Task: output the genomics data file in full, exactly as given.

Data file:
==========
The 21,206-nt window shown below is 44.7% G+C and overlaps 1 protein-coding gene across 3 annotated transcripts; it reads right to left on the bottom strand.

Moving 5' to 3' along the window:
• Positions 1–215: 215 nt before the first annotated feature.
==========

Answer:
The 21,206-nt window shown below is 44.7% G+C and overlaps 1 protein-coding gene across 3 annotated transcripts; it reads right to left on the bottom strand.

Moving 5' to 3' along the window:
• Positions 1–215: 215 nt before the first annotated feature.